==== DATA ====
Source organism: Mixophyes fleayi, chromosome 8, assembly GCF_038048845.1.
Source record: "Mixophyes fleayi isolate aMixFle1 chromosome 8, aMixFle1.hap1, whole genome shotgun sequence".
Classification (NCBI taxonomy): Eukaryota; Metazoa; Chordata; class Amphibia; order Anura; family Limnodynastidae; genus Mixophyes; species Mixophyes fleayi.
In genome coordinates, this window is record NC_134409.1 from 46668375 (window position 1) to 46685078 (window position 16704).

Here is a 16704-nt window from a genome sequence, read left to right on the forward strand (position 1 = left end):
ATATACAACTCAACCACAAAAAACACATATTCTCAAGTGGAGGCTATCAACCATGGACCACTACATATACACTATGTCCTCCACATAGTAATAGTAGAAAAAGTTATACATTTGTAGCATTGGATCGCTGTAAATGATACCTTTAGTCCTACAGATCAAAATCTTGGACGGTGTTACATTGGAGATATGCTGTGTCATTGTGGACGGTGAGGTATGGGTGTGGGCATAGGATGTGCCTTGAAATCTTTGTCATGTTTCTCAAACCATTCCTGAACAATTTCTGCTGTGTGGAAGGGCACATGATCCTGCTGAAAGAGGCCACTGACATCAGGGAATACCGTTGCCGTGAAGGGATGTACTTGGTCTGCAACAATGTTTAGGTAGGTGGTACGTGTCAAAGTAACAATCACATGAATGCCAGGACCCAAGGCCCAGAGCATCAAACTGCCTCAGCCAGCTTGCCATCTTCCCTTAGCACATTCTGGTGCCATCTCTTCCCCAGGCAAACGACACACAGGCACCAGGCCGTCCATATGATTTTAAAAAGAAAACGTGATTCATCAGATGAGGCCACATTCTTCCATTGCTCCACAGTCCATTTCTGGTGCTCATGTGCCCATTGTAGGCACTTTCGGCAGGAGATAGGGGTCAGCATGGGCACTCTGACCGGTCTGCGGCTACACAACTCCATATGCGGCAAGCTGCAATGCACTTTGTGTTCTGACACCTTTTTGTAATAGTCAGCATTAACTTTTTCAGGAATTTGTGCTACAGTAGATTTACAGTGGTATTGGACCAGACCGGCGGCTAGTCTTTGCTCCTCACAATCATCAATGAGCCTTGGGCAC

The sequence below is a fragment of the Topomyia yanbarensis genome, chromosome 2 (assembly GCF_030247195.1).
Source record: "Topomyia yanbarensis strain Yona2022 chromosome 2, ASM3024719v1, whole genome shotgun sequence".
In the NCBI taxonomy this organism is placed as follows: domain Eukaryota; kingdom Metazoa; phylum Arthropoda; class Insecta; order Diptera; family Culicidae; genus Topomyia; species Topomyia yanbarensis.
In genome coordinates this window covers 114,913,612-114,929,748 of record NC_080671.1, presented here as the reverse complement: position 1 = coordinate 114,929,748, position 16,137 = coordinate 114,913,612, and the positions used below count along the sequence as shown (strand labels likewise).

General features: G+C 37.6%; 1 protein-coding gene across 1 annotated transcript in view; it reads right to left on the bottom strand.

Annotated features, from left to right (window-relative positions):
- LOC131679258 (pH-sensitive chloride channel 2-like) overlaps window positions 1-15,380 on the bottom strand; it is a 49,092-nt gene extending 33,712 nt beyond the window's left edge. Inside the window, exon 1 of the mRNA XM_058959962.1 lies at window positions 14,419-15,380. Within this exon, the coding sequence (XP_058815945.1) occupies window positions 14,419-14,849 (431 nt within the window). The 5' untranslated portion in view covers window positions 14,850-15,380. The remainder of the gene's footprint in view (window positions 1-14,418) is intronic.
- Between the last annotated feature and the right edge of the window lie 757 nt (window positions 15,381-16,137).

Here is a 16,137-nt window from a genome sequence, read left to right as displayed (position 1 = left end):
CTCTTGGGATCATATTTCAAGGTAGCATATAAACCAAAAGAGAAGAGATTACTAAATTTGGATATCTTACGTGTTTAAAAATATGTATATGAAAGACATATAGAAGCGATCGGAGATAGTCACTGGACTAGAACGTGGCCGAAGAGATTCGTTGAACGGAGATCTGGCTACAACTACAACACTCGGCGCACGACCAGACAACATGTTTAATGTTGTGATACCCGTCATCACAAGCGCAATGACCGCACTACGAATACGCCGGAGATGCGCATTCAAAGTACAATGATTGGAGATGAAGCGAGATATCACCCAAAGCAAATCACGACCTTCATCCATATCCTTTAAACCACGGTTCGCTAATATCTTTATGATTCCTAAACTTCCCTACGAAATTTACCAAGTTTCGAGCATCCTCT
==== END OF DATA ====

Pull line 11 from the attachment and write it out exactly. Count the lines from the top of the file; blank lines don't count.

General features: G+C 37.6%; 1 protein-coding gene across 1 annotated transcript in view; it reads right to left on the bottom strand.